I am finding a crucial balance between studying the text (which is primary, of course) and studying your people — and not just the people in your congregation but also in your community. This morning, we had the privilege of doing what we call our Athens Neighborhood Blitz. We aimed to put an ESV New Testament, John Piper’s Fifty Reasons Why Christ Had to Die, a church flyer, and a VBS flyer in every home within a mile of our church. With a few exceptions, we succeeded — and in the process got the rush of being obedient to the Great Commission.
Preachers must understand basic hermeneutics, for sure. We must certainly “rightly divid[e] the Word of truth” (2 Timothy 2:15). But if you read the Apostle Paul’s letters, his heart beat for his people. He would address a specific issue at the beginning of his epistles, then would give some greetings at the end peppered with particular comments and instructions. Paul made it a priority to know his people as well. I suppose that is why I find myself content at a smaller church of 160-170. I have the opportunity to get to know the people here at Boone’s Creek. With that comes heartaches as well simply because you are more aware of individual issues.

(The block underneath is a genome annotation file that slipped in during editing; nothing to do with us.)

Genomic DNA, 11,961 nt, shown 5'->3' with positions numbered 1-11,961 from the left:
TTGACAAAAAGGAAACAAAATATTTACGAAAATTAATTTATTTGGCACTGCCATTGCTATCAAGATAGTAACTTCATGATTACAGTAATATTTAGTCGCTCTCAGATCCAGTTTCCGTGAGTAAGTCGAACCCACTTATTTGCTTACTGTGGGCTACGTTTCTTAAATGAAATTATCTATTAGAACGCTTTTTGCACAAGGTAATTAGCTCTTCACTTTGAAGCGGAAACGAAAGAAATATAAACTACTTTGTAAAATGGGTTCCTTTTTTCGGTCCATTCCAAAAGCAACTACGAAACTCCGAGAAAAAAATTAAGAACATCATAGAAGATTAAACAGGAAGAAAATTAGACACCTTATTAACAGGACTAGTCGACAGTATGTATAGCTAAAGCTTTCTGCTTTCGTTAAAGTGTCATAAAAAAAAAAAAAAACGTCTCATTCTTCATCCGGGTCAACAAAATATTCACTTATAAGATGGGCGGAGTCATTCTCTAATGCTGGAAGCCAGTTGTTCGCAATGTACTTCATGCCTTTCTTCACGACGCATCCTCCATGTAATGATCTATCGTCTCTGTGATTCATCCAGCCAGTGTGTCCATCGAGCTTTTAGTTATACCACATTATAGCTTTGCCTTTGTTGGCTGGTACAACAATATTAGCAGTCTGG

There is a relative safety and comfort for the preacher who only studies His books and commentaries. But no where in the New Testament do we see the ministers cloistered away from the people. No, like Jesus, the apostles went to where the people were — and so must we.
One minister noted that he wished there were a vacuum tube going from his study to the pulpit and back. The implication is there — he wanted this so he wouldn’t have to be disturbed by people.
So the question is: can one be a great preacher but a terrible pastor? Are these two mutually exclusive? What think ye? (I think you already know what I think on the matter.)